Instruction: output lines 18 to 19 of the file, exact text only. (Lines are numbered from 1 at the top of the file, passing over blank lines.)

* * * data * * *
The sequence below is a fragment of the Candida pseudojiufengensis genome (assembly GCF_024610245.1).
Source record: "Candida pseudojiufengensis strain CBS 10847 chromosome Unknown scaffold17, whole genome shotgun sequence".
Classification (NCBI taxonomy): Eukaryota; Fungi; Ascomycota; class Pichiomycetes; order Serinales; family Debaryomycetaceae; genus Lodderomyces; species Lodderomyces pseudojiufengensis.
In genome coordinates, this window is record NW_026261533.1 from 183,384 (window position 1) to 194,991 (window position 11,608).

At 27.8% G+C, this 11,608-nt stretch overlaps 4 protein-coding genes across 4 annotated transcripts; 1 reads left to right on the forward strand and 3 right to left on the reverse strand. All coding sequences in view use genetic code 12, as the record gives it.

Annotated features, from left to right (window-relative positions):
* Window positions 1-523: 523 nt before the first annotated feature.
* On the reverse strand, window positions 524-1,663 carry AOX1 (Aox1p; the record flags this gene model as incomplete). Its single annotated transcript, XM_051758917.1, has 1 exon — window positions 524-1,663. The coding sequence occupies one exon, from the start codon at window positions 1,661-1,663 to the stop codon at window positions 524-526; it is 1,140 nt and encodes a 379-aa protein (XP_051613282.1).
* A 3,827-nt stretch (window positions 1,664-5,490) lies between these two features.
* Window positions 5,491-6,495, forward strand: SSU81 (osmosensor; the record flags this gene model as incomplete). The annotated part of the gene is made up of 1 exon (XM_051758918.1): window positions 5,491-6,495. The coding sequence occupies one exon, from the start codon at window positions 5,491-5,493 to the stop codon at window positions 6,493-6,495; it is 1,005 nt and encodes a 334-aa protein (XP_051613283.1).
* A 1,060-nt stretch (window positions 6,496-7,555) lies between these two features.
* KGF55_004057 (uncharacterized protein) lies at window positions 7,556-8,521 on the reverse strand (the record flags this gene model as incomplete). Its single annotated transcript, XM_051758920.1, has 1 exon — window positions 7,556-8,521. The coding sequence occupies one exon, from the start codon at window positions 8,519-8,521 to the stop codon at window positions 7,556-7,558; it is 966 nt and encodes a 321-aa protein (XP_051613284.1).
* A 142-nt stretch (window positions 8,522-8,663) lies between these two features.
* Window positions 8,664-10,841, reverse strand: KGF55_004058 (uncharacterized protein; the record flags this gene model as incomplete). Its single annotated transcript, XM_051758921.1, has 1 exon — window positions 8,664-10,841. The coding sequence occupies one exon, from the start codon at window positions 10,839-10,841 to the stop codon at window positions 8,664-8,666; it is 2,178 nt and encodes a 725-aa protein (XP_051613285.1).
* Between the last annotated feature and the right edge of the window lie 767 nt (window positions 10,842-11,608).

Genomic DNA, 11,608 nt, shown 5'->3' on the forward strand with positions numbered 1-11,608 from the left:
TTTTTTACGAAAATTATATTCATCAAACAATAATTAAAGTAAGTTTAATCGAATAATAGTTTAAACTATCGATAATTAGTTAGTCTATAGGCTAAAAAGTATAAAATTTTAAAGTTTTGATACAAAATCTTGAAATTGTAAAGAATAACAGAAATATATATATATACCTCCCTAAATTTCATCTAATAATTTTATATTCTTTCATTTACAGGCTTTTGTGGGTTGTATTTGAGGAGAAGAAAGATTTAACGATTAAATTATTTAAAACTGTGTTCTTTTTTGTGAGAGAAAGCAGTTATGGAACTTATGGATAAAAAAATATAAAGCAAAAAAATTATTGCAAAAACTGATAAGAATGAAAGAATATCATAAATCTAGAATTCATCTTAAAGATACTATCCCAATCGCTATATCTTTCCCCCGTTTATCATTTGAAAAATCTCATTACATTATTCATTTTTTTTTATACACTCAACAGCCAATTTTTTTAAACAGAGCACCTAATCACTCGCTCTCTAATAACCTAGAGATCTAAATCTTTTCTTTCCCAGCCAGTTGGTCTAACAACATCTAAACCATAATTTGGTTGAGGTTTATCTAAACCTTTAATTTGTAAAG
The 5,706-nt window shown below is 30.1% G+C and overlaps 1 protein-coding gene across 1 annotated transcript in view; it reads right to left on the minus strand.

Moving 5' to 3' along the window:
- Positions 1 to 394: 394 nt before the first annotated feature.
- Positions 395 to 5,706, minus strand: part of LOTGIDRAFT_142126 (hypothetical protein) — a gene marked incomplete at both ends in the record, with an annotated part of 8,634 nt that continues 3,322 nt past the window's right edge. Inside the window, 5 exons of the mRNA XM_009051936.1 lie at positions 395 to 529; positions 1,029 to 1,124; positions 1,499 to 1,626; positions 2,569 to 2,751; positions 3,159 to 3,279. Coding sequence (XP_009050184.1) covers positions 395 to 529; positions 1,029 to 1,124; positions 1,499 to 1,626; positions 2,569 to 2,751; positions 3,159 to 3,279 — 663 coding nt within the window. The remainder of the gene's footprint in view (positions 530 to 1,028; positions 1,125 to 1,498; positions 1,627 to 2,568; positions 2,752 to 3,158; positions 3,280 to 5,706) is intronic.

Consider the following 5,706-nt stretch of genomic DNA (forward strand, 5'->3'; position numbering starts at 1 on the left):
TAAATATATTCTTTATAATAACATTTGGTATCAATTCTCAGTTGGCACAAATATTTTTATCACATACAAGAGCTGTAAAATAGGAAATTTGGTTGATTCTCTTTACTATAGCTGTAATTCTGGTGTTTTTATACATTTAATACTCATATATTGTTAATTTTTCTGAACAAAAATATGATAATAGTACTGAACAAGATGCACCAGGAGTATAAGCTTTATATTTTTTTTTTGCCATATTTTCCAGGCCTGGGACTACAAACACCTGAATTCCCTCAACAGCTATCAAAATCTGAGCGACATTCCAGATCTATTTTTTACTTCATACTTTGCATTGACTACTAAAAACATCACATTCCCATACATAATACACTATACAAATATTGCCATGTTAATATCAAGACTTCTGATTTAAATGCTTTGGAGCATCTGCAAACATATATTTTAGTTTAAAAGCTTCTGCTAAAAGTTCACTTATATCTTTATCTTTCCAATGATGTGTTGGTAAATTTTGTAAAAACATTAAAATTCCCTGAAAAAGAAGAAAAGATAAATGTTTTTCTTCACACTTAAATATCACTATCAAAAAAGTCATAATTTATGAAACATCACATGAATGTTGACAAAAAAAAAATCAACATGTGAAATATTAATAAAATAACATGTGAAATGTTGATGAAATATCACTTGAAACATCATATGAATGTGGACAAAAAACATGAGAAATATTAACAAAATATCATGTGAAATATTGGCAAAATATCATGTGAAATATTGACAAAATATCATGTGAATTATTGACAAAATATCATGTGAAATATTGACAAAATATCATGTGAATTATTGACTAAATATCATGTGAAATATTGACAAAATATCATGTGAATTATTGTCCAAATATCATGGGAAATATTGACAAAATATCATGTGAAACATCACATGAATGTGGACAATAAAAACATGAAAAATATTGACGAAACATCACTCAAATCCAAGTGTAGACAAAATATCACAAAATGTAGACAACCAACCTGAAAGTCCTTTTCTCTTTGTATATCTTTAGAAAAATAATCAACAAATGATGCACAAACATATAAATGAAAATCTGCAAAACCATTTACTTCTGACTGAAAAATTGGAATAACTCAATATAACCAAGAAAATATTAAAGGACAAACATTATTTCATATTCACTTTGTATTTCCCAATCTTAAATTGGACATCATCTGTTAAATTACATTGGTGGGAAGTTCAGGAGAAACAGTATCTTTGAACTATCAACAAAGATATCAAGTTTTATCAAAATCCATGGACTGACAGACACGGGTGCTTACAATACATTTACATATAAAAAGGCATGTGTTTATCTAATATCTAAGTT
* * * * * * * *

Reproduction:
The 5,706-nt window shown below is 30.1% G+C and overlaps 1 protein-coding gene across 1 annotated transcript in view; it reads right to left on the minus strand.

Moving 5' to 3' along the window: